In Japanese the following such sentences are seen quite often:
However when you consider the grammar, these are all transitive verbs (in the sense they normally take their object marked by 〜を), so it is odd that they are accepting their objects with 〜が here.
Honestly, to my ear, the sentences sound better when they are followed by some sort of noun "のほうがよく聞く気がする" "のほうがよく聞く表現だ" or are made passive "のほうがよく使われている" "のほうがよく知られている", but of course these all change the meaning.
And it cannot be denied that the bare sentences do exist and are used by native speakers as well.
So, I wonder, is there any formal syntactic analysis of what is going on here? Is the thing marked by が actually a grammatical subject?
As for initial thoughts, I think it is not a subject because:
it can't take subject honorification with the desired reading: *私は社長のほうがよくご存知になっている. While this is a borderline valid sentence, 私 turns into the object because 社長 is forced into a subject by the subject honorification since you can't use it with yourself -- so it's not the intended reading of "I know (the honorable) CEO better (than whatever we were talking about earlier)".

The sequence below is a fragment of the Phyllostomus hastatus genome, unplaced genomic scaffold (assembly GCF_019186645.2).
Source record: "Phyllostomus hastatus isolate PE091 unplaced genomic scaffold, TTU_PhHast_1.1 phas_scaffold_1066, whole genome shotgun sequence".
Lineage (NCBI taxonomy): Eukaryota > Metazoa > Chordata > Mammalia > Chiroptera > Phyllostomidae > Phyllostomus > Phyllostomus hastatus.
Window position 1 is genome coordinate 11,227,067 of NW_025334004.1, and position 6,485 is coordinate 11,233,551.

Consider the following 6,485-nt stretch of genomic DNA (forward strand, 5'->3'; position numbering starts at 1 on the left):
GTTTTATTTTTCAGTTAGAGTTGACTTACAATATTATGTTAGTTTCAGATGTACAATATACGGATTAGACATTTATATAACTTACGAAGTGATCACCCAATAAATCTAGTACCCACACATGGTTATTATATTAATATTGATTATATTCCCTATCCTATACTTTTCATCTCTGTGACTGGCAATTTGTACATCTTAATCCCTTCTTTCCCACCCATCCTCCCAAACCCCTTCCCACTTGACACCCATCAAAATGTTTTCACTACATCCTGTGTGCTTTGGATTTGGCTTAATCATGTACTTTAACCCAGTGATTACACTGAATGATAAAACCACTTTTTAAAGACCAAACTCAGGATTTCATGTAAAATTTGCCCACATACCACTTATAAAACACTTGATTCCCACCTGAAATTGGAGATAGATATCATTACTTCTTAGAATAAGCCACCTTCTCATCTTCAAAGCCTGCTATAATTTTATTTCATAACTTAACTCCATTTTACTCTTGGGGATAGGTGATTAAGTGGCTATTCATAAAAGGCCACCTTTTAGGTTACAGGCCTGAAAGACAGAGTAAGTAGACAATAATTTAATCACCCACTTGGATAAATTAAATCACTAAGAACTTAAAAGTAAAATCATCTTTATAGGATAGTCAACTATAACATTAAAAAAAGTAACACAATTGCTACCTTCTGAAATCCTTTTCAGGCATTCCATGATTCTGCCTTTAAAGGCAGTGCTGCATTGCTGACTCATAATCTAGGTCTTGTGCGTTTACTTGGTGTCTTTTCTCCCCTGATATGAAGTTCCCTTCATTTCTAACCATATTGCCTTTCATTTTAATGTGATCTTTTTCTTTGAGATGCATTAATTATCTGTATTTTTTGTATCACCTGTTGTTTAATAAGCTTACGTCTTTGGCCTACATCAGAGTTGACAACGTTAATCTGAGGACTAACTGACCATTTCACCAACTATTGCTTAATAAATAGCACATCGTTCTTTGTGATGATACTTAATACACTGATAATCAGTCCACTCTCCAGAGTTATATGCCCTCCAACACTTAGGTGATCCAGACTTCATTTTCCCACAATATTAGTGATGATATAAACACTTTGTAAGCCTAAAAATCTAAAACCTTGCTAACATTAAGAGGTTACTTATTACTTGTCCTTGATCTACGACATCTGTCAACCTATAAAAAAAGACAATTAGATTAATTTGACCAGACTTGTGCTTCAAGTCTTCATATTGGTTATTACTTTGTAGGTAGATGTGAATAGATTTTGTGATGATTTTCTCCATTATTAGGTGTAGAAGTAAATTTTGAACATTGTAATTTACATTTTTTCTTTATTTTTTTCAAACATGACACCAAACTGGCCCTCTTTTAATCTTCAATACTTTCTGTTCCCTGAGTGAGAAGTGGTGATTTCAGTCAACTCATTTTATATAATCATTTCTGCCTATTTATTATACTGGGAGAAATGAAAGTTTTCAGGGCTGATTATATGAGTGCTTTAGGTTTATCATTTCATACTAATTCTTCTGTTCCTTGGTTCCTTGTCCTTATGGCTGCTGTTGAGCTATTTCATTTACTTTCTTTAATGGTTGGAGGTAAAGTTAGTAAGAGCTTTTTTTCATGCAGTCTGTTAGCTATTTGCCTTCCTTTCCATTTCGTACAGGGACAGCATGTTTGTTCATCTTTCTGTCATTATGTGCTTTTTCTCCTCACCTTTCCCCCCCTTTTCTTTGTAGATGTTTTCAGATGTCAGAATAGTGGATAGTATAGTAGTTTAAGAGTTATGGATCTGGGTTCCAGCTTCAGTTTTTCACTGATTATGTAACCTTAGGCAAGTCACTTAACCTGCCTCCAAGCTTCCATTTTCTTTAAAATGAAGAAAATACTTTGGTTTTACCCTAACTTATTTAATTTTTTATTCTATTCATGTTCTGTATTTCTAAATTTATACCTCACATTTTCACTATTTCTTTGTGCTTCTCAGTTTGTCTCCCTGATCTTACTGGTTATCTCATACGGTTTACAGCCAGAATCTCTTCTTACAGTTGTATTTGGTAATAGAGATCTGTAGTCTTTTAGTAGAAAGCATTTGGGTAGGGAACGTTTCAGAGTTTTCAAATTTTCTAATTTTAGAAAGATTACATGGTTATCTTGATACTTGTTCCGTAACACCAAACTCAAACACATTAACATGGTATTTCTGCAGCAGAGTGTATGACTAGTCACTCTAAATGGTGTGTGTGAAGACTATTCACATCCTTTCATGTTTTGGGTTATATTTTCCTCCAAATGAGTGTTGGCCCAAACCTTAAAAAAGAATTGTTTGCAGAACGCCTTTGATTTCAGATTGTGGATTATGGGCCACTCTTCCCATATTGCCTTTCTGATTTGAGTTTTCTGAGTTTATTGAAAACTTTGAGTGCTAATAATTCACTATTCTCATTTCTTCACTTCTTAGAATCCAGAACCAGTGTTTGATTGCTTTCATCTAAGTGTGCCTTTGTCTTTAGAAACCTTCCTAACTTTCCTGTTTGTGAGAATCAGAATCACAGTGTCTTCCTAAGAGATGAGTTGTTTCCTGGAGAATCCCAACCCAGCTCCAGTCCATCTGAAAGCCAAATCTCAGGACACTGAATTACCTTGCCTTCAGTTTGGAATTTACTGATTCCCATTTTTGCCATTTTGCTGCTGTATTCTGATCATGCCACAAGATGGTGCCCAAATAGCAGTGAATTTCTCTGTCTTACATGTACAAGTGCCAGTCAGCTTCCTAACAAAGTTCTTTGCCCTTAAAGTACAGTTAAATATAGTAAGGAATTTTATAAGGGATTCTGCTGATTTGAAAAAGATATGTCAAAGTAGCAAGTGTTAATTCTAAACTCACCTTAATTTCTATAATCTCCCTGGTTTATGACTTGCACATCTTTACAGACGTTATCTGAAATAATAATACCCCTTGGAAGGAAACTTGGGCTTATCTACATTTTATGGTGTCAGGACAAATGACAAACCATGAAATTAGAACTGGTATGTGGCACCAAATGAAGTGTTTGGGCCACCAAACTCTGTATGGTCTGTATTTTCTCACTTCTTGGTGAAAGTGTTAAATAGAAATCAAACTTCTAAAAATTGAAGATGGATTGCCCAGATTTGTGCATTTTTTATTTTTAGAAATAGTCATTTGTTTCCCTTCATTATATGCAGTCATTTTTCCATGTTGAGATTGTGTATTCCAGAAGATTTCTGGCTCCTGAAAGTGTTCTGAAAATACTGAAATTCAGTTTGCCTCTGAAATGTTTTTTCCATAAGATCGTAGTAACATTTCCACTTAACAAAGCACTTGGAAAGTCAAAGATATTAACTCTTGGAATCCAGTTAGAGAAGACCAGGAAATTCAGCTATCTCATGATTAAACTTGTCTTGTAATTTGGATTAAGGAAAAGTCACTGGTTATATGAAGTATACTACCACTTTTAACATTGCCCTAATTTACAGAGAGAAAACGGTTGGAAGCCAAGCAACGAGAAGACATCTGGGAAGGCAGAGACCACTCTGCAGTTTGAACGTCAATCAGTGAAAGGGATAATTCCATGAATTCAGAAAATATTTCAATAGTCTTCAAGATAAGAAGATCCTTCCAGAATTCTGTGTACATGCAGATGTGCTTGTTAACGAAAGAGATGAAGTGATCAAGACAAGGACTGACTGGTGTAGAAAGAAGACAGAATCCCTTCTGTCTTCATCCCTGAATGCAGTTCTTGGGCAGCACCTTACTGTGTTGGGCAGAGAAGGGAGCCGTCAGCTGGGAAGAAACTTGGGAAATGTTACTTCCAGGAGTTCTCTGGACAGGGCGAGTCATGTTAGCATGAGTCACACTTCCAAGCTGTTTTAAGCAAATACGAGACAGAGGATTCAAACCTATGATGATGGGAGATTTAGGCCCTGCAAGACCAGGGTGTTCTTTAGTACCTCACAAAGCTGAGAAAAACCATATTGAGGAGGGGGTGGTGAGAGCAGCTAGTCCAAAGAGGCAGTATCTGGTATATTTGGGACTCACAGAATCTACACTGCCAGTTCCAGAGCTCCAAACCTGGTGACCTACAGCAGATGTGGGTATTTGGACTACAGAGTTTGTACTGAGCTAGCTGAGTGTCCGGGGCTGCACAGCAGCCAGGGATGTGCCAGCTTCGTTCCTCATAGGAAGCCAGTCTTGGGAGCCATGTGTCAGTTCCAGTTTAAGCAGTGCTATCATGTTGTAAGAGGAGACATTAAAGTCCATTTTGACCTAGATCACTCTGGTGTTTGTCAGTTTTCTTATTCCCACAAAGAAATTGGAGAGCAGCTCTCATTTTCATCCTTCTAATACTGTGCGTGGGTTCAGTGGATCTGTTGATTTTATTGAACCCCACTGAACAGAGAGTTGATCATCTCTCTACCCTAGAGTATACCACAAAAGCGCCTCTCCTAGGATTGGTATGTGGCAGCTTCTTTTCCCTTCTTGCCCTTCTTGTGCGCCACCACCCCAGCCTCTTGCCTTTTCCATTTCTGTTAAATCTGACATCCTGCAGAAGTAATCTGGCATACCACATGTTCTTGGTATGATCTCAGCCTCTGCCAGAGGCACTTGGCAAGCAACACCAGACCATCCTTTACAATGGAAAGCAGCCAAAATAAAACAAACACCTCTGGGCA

in addition, 自分 doesn't seem to be able to bind to it. ?私はいとこのほうが自分の親よりよく知っている "I know my cousin well more so than my parents". While this sentence sounds incredibly awkward to me in the first place, either way, 自分 cannot bind to いとこ here, just 私.
This suggests that が is instead a so-called "nominative object marker", but normally this is only seen with predicates like 好き、わかる、ほしい、聞こえる, etc. not 聞く or 使う, so it's surprising to see it here...
Is there any analysis which gives this a decent explanation?